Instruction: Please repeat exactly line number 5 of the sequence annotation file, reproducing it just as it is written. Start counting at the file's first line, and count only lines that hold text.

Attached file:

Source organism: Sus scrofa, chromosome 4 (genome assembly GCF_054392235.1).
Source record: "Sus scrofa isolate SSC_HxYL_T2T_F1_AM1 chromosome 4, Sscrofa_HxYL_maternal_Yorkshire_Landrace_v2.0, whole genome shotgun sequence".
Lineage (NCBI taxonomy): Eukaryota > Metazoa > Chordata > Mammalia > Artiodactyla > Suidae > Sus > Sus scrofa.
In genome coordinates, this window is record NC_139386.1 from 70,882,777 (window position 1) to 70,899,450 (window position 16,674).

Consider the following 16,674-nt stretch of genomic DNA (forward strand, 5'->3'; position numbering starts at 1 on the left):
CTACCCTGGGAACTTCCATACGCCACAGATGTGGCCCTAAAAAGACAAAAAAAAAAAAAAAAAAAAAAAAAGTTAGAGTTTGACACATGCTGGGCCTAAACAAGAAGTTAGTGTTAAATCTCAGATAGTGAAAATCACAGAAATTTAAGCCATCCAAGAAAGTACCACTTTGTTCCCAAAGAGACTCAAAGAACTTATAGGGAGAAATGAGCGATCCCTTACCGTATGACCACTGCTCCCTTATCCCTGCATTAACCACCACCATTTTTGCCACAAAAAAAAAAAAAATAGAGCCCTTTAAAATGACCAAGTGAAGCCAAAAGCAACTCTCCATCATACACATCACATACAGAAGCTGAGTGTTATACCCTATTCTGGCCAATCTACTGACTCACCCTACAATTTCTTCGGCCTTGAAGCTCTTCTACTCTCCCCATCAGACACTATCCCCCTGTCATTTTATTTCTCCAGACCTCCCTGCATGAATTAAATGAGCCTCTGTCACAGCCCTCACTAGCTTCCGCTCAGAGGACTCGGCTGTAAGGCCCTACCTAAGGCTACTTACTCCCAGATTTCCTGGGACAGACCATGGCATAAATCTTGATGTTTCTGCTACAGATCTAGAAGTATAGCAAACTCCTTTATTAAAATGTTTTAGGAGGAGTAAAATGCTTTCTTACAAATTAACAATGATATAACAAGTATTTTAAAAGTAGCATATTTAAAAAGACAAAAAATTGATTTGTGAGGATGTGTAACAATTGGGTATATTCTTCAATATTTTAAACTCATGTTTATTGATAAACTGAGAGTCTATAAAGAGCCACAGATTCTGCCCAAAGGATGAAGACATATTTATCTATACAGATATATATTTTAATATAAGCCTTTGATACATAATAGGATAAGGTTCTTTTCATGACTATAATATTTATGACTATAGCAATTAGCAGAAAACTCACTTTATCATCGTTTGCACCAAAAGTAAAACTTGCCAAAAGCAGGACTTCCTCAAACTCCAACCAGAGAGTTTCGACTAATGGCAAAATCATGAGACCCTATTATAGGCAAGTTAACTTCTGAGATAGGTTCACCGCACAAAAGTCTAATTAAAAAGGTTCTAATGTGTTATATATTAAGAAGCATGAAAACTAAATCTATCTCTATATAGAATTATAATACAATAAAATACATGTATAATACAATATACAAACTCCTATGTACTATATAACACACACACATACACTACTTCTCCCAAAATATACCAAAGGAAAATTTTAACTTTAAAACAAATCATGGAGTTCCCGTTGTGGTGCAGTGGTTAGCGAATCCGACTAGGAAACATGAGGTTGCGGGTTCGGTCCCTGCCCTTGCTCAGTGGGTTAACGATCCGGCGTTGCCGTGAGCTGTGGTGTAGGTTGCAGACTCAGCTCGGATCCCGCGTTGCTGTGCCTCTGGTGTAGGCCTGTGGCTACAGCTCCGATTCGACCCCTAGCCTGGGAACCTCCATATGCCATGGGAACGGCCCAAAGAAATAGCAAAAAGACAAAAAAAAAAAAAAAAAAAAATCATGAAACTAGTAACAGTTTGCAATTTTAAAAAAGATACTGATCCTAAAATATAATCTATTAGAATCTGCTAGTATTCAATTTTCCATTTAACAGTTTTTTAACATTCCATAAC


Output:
Consider the following 16,674-nt stretch of genomic DNA (forward strand, 5'->3'; position numbering starts at 1 on the left):